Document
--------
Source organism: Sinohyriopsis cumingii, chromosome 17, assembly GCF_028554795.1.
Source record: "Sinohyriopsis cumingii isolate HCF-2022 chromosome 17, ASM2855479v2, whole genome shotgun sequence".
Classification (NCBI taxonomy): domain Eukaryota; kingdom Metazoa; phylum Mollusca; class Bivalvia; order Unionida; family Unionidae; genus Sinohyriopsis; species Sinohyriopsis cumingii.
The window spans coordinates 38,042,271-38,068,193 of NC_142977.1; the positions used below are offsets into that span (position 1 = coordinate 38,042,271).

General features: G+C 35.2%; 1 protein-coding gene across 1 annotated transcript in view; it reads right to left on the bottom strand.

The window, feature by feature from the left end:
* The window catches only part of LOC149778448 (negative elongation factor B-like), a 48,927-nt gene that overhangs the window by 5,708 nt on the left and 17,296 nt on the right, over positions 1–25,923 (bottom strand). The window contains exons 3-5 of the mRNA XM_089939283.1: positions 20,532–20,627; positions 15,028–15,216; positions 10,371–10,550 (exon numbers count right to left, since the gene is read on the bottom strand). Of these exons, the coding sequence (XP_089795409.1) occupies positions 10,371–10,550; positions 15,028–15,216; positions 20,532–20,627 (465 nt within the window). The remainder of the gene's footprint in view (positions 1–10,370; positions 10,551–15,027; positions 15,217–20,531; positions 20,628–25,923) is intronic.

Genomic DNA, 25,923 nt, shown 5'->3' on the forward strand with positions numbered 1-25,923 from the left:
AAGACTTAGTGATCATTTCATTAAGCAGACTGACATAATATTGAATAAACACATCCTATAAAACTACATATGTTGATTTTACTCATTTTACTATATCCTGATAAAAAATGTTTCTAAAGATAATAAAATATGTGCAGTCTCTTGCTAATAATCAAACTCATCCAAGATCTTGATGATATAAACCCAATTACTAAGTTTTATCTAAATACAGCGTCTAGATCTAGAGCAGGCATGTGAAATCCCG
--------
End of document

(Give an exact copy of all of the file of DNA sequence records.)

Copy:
Source organism: Sinohyriopsis cumingii, chromosome 17, assembly GCF_028554795.1.
Source record: "Sinohyriopsis cumingii isolate HCF-2022 chromosome 17, ASM2855479v2, whole genome shotgun sequence".
Classification (NCBI taxonomy): domain Eukaryota; kingdom Metazoa; phylum Mollusca; class Bivalvia; order Unionida; family Unionidae; genus Sinohyriopsis; species Sinohyriopsis cumingii.
The window spans coordinates 38,042,271-38,068,193 of NC_142977.1; the positions used below are offsets into that span (position 1 = coordinate 38,042,271).

General features: G+C 35.2%; 1 protein-coding gene across 1 annotated transcript in view; it reads right to left on the bottom strand.

The window, feature by feature from the left end:
* The window catches only part of LOC149778448 (negative elongation factor B-like), a 48,927-nt gene that overhangs the window by 5,708 nt on the left and 17,296 nt on the right, over positions 1–25,923 (bottom strand). The window contains exons 3-5 of the mRNA XM_089939283.1: positions 20,532–20,627; positions 15,028–15,216; positions 10,371–10,550 (exon numbers count right to left, since the gene is read on the bottom strand). Of these exons, the coding sequence (XP_089795409.1) occupies positions 10,371–10,550; positions 15,028–15,216; positions 20,532–20,627 (465 nt within the window). The remainder of the gene's footprint in view (positions 1–10,370; positions 10,551–15,027; positions 15,217–20,531; positions 20,628–25,923) is intronic.

Genomic DNA, 25,923 nt, shown 5'->3' on the forward strand with positions numbered 1-25,923 from the left:
AAGACTTAGTGATCATTTCATTAAGCAGACTGACATAATATTGAATAAACACATCCTATAAAACTACATATGTTGATTTTACTCATTTTACTATATCCTGATAAAAAATGTTTCTAAAGATAATAAAATATGTGCAGTCTCTTGCTAATAATCAAACTCATCCAAGATCTTGATGATATAAACCCAATTACTAAGTTTTATCTAAATACAGCGTCTAGATCTAGAGCAGGCATGTGAAATCCCG